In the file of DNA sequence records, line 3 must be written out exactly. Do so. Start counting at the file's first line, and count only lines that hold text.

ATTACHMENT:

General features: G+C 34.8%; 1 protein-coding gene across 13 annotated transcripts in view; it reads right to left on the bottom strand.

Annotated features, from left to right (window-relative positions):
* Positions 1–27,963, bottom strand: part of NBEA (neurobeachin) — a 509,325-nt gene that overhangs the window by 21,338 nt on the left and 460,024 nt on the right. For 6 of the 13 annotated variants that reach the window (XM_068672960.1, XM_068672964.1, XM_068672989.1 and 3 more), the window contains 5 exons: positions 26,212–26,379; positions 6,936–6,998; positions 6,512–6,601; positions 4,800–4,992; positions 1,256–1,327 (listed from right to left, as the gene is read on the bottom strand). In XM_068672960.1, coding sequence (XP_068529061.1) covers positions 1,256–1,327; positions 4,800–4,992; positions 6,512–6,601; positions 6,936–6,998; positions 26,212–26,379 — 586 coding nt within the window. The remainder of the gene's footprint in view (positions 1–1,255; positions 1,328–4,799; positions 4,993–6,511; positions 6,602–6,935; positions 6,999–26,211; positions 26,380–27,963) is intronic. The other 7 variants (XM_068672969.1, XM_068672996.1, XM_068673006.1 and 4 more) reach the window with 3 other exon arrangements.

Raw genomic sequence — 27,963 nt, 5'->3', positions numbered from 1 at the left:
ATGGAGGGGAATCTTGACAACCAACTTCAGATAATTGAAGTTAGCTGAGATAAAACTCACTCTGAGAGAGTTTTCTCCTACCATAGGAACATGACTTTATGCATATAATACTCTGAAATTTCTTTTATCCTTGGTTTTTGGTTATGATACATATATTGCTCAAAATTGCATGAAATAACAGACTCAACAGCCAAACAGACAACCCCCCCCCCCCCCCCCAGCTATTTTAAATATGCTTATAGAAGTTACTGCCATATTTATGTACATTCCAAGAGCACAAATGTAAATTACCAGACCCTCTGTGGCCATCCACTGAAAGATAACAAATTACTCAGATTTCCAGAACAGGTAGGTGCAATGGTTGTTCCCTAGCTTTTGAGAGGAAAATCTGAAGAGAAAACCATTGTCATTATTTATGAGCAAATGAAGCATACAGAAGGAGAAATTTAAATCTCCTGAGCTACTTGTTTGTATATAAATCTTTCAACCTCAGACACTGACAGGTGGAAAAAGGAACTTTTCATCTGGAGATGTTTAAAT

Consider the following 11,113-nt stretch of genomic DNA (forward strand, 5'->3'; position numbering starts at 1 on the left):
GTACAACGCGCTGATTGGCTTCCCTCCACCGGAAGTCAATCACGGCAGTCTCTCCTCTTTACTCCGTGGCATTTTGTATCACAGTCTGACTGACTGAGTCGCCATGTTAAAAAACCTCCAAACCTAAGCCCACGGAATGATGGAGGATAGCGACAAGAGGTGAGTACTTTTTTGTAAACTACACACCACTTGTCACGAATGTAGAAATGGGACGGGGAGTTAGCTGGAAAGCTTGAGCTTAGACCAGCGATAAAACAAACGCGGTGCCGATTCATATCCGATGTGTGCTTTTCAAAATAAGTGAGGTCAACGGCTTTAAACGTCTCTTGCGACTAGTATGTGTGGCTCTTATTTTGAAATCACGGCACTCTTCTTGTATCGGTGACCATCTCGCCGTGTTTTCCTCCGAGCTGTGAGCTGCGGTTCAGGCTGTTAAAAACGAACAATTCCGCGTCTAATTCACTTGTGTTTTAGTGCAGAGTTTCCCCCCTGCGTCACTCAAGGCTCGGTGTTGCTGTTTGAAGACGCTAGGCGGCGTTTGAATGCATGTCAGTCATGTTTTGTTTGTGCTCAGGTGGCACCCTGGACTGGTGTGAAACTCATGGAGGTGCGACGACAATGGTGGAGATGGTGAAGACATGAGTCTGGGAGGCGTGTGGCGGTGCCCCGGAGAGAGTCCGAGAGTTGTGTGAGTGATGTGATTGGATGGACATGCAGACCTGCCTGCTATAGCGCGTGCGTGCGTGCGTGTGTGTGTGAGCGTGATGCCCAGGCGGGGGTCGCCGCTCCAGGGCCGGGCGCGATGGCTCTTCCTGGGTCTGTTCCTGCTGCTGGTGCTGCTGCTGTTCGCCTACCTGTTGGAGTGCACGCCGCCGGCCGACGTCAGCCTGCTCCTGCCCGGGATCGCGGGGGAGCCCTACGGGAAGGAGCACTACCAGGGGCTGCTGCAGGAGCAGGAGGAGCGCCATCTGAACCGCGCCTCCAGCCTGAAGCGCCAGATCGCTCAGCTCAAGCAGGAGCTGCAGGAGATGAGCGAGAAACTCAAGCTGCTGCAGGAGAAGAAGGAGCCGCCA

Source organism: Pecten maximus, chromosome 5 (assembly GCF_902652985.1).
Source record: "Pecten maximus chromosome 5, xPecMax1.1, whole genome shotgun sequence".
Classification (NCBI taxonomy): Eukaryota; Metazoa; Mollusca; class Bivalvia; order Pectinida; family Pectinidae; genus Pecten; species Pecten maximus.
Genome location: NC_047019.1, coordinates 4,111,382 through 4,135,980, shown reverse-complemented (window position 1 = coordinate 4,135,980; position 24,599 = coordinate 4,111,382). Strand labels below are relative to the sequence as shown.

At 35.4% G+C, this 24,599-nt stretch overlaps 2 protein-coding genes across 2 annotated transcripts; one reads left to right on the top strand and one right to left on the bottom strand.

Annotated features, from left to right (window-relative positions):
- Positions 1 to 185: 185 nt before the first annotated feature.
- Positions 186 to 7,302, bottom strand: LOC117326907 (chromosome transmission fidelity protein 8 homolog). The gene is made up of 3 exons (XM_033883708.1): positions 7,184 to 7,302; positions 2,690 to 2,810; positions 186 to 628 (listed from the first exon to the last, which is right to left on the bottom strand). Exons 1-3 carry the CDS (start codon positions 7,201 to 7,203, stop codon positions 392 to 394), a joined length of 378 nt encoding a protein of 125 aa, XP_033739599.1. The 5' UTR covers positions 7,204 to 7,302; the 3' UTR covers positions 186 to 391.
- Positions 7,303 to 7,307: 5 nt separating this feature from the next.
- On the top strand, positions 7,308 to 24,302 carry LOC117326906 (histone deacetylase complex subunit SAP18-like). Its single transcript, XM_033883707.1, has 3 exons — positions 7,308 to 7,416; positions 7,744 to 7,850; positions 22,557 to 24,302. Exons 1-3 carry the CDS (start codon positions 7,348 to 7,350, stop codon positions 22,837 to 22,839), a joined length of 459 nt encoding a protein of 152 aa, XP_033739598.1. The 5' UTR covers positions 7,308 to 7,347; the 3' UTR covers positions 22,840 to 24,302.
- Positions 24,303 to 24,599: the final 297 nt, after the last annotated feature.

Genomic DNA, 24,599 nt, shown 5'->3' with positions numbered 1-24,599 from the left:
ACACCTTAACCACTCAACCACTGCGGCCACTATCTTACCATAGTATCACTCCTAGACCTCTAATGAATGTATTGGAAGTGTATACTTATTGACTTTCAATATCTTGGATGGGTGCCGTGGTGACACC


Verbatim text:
* Positions 1–27,963, bottom strand: part of NBEA (neurobeachin) — a 509,325-nt gene that overhangs the window by 21,338 nt on the left and 460,024 nt on the right. For 6 of the 13 annotated variants that reach the window (XM_068672960.1, XM_068672964.1, XM_068672989.1 and 3 more), the window contains 5 exons: positions 26,212–26,379; positions 6,936–6,998; positions 6,512–6,601; positions 4,800–4,992; positions 1,256–1,327 (listed from right to left, as the gene is read on the bottom strand). In XM_068672960.1, coding sequence (XP_068529061.1) covers positions 1,256–1,327; positions 4,800–4,992; positions 6,512–6,601; positions 6,936–6,998; positions 26,212–26,379 — 586 coding nt within the window. The remainder of the gene's footprint in view (positions 1–1,255; positions 1,328–4,799; positions 4,993–6,511; positions 6,602–6,935; positions 6,999–26,211; positions 26,380–27,963) is intronic. The other 7 variants (XM_068672969.1, XM_068672996.1, XM_068673006.1 and 4 more) reach the window with 3 other exon arrangements.